Treatability of Aqueous Gasifier Effluent Using Solvent Extraction

Date of Award


Document Type


Degree Name

Master of Science (MS)


Chemical Engineering


The treatability of aqueous gasifier effluent to reduce the content of soluble organics using solvent extraction as the principal treatment step was investigated. The aqueous gasifier effluent was collected from the spray washer of the Grand Forks Energy Technology Center's slagging fixed-bed gasifier during run RA176.

Raw gasifier effluent is treatable using solvent extraction with n-butyl acetate and isopropyl ether as solvents. A total capital investment of approximately $5,494,800 can be expected for a treatment facility using n-butyl acetate as the extracting solvent, capable of purifying wastewater from a slagging gasifier plant with a large enough capacity to produce 250 million standard cubic feet methane per day. This corresponds to a rate of wastewater production of 78,600 gallons per hour. Annual operating expenses would be approximately $8,877,100 or $12.89 per 1000 gallons wastewater treated. For a similar system using isopropyl ether as the extracting solvent, a total capital investment of $9,600,700 would be needed with an annual operating expense of approximately $13,917,400 or $20.21 per 1000 gallons wastewater treated. These costs are equivalent to 9.7$ and 15.2$ per mscf methane produced (respectively) using n-butyl acetate and isopropyl ether as solvents.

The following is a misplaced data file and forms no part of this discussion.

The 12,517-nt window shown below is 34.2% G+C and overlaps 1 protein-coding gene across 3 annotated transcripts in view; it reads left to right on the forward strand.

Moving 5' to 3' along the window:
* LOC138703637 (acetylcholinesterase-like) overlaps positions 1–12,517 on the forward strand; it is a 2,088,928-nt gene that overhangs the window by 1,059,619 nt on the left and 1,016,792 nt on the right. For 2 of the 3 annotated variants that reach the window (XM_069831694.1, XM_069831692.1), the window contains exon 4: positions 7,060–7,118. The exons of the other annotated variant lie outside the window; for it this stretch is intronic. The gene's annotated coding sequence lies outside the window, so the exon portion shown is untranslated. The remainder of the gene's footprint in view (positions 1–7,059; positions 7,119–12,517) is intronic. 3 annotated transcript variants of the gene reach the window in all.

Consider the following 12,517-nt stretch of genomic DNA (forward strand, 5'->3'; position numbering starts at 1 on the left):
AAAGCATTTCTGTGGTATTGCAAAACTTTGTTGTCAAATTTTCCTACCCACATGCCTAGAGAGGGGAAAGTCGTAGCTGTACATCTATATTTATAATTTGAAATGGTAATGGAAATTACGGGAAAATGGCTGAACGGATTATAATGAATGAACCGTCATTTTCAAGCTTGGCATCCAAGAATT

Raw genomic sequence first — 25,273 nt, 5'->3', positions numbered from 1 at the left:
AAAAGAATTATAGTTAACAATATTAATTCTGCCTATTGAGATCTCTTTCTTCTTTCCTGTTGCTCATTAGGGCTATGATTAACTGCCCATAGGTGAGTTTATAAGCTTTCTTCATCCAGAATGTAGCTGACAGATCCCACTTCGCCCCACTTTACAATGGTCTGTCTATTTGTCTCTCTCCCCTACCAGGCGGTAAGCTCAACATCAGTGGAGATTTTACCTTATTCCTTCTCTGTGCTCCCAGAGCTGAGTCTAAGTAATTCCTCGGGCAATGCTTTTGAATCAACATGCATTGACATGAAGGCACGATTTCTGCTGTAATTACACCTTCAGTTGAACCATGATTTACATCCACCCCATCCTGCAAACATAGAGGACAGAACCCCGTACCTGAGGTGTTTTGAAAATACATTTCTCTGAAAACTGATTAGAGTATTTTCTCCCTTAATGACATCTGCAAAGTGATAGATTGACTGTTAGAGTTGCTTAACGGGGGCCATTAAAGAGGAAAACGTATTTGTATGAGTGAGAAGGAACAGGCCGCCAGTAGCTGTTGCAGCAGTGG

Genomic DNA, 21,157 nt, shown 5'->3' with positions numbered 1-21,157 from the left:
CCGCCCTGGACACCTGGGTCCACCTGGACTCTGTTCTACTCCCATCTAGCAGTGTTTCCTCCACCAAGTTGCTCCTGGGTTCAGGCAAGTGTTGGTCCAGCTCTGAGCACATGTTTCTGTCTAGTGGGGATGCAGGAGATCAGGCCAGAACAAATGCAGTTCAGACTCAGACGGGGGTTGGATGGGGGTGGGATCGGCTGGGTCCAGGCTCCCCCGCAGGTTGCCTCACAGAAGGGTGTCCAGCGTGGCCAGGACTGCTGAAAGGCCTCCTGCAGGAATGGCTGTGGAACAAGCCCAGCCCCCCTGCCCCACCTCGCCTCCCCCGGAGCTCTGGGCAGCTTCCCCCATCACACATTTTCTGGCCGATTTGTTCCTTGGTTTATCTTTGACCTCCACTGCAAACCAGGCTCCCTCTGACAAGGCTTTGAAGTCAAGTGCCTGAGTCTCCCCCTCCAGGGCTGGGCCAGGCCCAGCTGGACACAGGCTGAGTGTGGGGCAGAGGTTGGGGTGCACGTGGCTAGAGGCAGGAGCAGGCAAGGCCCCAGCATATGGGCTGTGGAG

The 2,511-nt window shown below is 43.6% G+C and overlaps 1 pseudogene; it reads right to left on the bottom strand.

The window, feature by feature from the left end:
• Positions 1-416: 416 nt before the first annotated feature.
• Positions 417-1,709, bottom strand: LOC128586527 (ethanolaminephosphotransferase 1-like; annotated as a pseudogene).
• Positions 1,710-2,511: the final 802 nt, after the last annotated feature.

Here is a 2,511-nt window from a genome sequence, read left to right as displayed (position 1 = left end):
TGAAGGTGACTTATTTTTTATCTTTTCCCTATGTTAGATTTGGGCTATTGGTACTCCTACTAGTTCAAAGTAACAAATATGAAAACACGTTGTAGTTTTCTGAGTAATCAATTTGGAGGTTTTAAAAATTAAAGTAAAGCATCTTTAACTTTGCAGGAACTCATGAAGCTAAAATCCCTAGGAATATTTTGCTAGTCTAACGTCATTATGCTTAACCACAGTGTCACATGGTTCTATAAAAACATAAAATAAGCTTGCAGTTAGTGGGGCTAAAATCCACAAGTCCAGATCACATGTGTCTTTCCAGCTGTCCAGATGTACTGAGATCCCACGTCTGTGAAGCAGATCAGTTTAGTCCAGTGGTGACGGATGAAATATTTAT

The following solvents were tested: n-butyl acetate, isopropyl ether, methyl isobutyl ketone, 2-octanone, pentane, xylene, toluene, and methylene chloride. Pentane, xylene, toluene, and methylene chloride were determined to be ineffective because of low distribution coefficients. 2-Octanone was eliminated as a possible solvent on the basis of relatively high cost of the solvent; methyl isobutyl ketone was eliminated because of a high solubility in the water phase.

Isopropyl ether and n-butyl acetate were used to treat raw waste- water directly. Additional treatment consisted of steam stripping and carbon adsorption. Optimum solvent to wastewater flow ratios were 0.10 and 0.33 for the n-butyl acetate and isopropyl ether systems respectively. Ambient temperature was determined to be optimum for both solvents.

Using solvent extraction as the principal treatment step followed by steam stripping, TOC was reduced from 12,700 mg/l to less than 50 mg/l and the ammonia was reduced from 5900 mg/l to 50 mg/l.

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